Manuel’s defiance is shown in a “stupid, accidental, dangerous way” (41) but he stands for his rights unlike everyone around him. Through his defiance, he makes a discovery that Barrio believes rivals even Don Gaspar’s discovery of the Californian coast. He discovers that “men are built to experience a certain sense of honor and pride” (41). Barrio’s choice of character shows that nothing prevents people from being human, that even the lowliest of men can be human so long as they have their dignity.

Winter Break Reading Assignment

The significance of the title of the chapter "The Dream" is the plan that Owen predicts for himself surrounding his death. In the beginning of the chapter, Owen states that "GOD HAS TAKEN MY HANDS. I AM GOD'S INSTRUMENT" (337). Irving starts off the chapter by giving the reader a sense of Owen's faith and purpose to God. By having Owen boast of his importance, the reader is more likely to see Owen's dream as the future that God has fated. Additionally, Irving elevates Owen again by having him state, "IF GOD GAVE ME THIS VOICE, HE HAD A REASON" (353). Mr. McSwiney confirms that Owen's voice will not change unless something is done, hence why Owen writes in his diary that his voice will not change and that he is God's instrument in the end of the chapter. The title itself is referring to the dreams that Owen continuously has. Pastor Merrill assures him that it is just a dream but Owen is insistent on it being the truth as the reader realizes in the last chapter. The reader learns that it is because of this dream that Owen is troubled since Jogn says that this is one of the few moments when he sees Owen cry. Owen writes in his diary, "I KNOW WHEN I'M GOING TO DIE. I'M GOING TO BE A HERO" (416). The reader realizes that Owen has had the dream ever since the Christmas Carol play due to the manner he writes his name as first lieutenant Paul O. Meany Jr. as it was on his gravestone that day. This further explains his insistence on completing The SHot in under four seconds and his joining the ROTC. The reader realizes that it is as if Owen lived his entire life in anticipation of his dream, even as early as his high school days.

Vonnegut Short Story


Day in and day out, in a research laboratory in southern Detroit, there was a scientist that always left in the late evening named Harold Nekrasov. He’d leave the building, dragging his feet after a long day of accomplishing little. After the Cold War, Nekrasov was one of the many Soviet scientists that were in need of a job. An American shoe company hired him to do research, to help make a sole that was more cost efficient. He was paid a pitiful four dollars and twenty five cents an hour.

He had but one friend, a janitor named Argo Fedoseev, a fellow former Soviet that has been working in the laboratory long before Nekrasov. Fedoseev was an old, ornery man that had no teeth. The neighborhood child would point and laugh at him and his raggedy clothing in his broken shack and he would always fight back. But Nekrasov was happy nonetheless that he found someone he could interact with, someone that could understand him.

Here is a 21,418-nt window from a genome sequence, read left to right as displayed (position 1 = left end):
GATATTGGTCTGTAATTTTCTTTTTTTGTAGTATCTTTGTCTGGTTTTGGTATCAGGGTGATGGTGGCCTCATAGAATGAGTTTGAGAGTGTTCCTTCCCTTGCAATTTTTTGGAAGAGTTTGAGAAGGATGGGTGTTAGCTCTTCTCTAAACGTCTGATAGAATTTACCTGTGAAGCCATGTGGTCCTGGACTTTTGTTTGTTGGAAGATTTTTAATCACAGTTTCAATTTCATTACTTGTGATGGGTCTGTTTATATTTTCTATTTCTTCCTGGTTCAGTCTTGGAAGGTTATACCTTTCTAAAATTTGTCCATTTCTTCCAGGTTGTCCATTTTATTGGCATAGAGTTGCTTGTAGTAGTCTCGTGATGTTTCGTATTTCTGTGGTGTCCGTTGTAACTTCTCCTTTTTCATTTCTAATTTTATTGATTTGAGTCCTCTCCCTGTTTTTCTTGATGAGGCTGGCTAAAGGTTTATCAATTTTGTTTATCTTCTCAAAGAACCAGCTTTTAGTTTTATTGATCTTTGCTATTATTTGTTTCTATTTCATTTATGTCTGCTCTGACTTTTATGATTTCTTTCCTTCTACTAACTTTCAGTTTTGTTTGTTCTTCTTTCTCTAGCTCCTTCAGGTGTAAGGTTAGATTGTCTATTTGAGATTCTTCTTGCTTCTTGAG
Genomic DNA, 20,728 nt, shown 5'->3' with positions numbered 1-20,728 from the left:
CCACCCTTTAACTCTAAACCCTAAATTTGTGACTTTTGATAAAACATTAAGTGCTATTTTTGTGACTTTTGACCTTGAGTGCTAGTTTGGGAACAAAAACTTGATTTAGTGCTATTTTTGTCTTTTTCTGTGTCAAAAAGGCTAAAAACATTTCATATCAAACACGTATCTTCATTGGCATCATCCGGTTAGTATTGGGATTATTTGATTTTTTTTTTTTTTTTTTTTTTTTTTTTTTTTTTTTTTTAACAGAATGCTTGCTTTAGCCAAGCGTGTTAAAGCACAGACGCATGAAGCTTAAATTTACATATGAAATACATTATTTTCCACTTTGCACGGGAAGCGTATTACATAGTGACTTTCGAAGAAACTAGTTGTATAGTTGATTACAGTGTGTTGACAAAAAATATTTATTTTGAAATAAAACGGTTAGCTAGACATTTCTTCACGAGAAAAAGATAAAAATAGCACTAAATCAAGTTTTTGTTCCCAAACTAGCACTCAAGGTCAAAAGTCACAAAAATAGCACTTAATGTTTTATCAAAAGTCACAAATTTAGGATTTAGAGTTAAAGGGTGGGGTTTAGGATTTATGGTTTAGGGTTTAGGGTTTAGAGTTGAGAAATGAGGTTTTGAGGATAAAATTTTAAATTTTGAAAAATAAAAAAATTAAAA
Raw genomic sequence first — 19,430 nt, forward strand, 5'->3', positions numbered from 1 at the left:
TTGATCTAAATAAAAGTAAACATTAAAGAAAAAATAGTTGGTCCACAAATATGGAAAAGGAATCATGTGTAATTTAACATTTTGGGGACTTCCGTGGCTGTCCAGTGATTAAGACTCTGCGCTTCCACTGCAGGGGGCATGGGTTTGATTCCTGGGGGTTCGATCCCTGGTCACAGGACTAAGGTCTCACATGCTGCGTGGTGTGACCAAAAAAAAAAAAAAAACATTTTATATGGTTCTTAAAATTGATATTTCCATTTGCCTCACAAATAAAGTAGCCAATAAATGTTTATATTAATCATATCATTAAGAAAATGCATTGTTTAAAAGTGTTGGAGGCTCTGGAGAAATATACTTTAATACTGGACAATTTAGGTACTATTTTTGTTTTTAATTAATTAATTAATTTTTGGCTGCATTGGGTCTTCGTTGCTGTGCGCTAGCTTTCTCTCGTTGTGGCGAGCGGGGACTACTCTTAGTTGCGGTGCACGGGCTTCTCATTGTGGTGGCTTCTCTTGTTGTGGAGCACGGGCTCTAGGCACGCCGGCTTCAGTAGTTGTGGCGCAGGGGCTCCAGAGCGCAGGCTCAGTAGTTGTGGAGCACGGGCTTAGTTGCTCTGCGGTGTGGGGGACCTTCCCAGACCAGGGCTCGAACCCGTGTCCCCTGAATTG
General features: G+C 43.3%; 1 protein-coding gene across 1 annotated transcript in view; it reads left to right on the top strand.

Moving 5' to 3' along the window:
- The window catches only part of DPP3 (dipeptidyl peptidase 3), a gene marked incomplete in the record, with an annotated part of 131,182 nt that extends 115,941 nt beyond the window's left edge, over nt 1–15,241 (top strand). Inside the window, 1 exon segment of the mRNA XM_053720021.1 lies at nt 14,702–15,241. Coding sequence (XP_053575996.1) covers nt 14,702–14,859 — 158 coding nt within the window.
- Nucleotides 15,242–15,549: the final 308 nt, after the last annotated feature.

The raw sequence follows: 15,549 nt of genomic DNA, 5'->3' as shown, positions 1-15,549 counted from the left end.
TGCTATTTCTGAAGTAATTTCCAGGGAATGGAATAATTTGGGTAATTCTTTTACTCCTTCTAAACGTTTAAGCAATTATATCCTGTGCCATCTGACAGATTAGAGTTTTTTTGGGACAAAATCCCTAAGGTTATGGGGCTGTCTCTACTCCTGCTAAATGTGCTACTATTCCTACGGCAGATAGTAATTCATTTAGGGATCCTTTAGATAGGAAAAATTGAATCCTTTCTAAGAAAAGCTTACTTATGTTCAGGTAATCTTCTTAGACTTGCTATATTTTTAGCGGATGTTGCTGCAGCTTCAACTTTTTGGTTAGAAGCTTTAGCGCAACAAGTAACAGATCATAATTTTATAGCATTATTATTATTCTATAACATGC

Little did the world know, in that small building was an incredible accomplishment. Nekrasov helped develop a new box material that would soon be used for the next generation sneakers. Its attributes were similar to cardboard. However, the difference was the space between the pieces. The spacing to this cardboard was incredibly compact; it’s as if there was only enough with for an oxygen molecule to get through. Nothing could damage it, it seemed to be invulnerable. This ultimate cardboard would revolutionize packaging around the world. He told Fedoseev of the indestructible material and how he would make the both of them rich.

One day, Sergeant Jameson paid visit to the research laboratory with two soldier escorts.

“What can I do for you?” asked Nekrasov timidly.

“Somebody here wanted to sell an item of the utmost important to the military,” replied Jameson officially.

“You must be mistaken. There was no such call.”

Fedoseev came in the room in a lab coat, anticipating the arrival. “Ah! Sergeant sir. This is the cardboard I told you about.”

“Mister Fedoreev. This will be a great asset to the military. Thank you for your assistance. Your check will arrive in the mail shortly. Take it away,” said Jameson. He grinned and motioned for the soldiers to grab the cardboard. They left the laboratory laughing, Nekrasov speechless.

Within a year, the cardboard was being used by the American military to create tanks, planes, vests, anything they could out of it. They raided the old Soviet Russia and killed the entire population.

Nekrasov visited Fedoseev in his shack one day. He took out a newly purchased pistol and shot Fedoseev’s throat and twice in the heart. He made his way to the Detroit River, hung a sign over his neck, shot himself in the head, and sank into the water. On the sign, Nekrasov wrote, “GOD IS MONEY.” At Fedoseev’s door was a check by the United States government for one hundred dollars.